Directions: Read the following passage and answer the question.
To deal with sexual assaults and exploitation over children, the government has established special law, POCSO Act,2012.The said Act sanctions every recognised offences of sexual abuse against children by prescribing stringent punishment keeping in mind the gravity of the offence.
The POCSO Amendment Act,2019 was enacted to enhance the punishment up to the death penalty and to curb child pornography. However, the amendment seems to be arbitrary and vague.
Section 4(2) of the POCSO Act, which was inserted by the POCSO Amendment Act of 2019 provides for a classification that is unreasonable and is in violation of Article 14 of the Constitution. Article 14 provides for the "equal protection of laws". It prohibits class legislation but permits reasonable classification of persons or things. The classic nexus test as outlined in the Anwar Ali Sarkar case is;
"To pass the test of permissible classification two conditions must be fulfilled viz.
(I) That the classification must be founded on an intelligible differentia which distinguishes those that are grouped together from others left out of the group, and
(II) That the differentia must have a rational relation to the objects sought to be achieved by the Act. The differentia which is the basis of the classification and the object of the Act are distinct and what is necessary is that there must be nexus between them."
Before the POCSO Act was passed in 2019 the punishment for committing penetrative sexual assault as per POCSO Act 2012 was from seven years imprisonment till life and also fine. The Act of 2019 increased the minimum term of punishment from 'seven' to 'ten' years.
Now, the new amendment provides punishment for the offenders who commit penetrative sexual assault on a child below sixteen years of age. By inserting this, the legislature makes a classification between a child who is below sixteen years of age and a child who is above the age of sixteen, but below eighteen. However, the legislature has defined a "child" as 'any person below the age of eighteen years', for this Act. Thus, the above classification should be a reasonable classification since it has been made within the same group, i.e., 'children'.
There can be no intelligible differentia in this classification. The differentia in this classification is vague, since there is an uncertainty in determining the age of maturity factor. It is to be noted that the differentia must have a rational relation to the objects sought to be achieved by the Act.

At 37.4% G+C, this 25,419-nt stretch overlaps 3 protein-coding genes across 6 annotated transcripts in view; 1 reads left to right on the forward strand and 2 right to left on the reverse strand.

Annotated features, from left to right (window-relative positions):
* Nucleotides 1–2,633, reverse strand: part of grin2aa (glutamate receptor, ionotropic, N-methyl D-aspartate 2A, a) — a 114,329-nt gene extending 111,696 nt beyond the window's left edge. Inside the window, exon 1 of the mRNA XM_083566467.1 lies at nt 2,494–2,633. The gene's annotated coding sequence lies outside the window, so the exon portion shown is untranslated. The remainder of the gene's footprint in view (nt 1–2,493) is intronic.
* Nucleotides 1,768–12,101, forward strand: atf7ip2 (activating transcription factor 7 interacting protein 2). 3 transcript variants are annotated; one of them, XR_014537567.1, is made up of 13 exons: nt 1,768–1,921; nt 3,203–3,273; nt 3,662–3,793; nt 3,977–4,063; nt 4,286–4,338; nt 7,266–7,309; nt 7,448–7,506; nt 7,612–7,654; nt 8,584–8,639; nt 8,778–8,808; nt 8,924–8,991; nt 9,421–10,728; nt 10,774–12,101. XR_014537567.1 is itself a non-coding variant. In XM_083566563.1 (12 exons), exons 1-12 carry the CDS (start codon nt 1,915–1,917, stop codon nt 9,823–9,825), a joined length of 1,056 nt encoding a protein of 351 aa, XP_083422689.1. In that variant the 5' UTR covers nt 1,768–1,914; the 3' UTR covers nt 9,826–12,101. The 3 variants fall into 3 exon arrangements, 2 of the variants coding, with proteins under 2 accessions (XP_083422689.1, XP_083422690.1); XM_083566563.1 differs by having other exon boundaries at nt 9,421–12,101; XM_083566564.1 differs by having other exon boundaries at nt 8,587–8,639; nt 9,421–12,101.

This classification gives way for the thought that raping a child below sixteen years is a graver offence, whereas on the other hand raping a child of sixteen or seventeen years of age, who may have the same maturity as some children belonging to the other class is not considered to be a graver offence. This classification thus, is unreasonable and hence violative of Article 14.
Section 11 and 12 of the POCSO Act provides for the provisions regarding sexual harassment and punishment therefore. Section 11 states as "A person is said to commit sexual harassment of a child when such person with sexual intent..." Also, it has been provided that any question which involves "sexual intent" shall be a question of fact. It is an ascertained fact that the question involving intention is very difficult to prove before the Court of law. Also, there arises a question whether an offender performs the acts listed in Section 11 without sexual intention, will it not amount to sexual harassment? Even Section 354 A of the Indian Penal Code, which describes Sexual Harassment does not use the term "sexual intent", since it is not a mandatory requirement for committing sexual harassment. Thus, the term sexual intent creates a loophole in Section 11 of the Act, which will favour the offenders.
Q. Mr. X,X, the uncle of a girl 'A''A' of aged 99 years, is charged under the POCSO Act 20192019 of sexually assaulting A at his home in the absence of his parents. A gives a statement to the police that his uncle touched him inappropriately during many occasions and on the concerned day, he offered him a chocolate if A agrees to kiss him on his cheek. Mr. XX claimed that the said act was completely out of love and affection as his uncle and he had no intention to sexually harass A.A. According to the new amendment, the question of intention is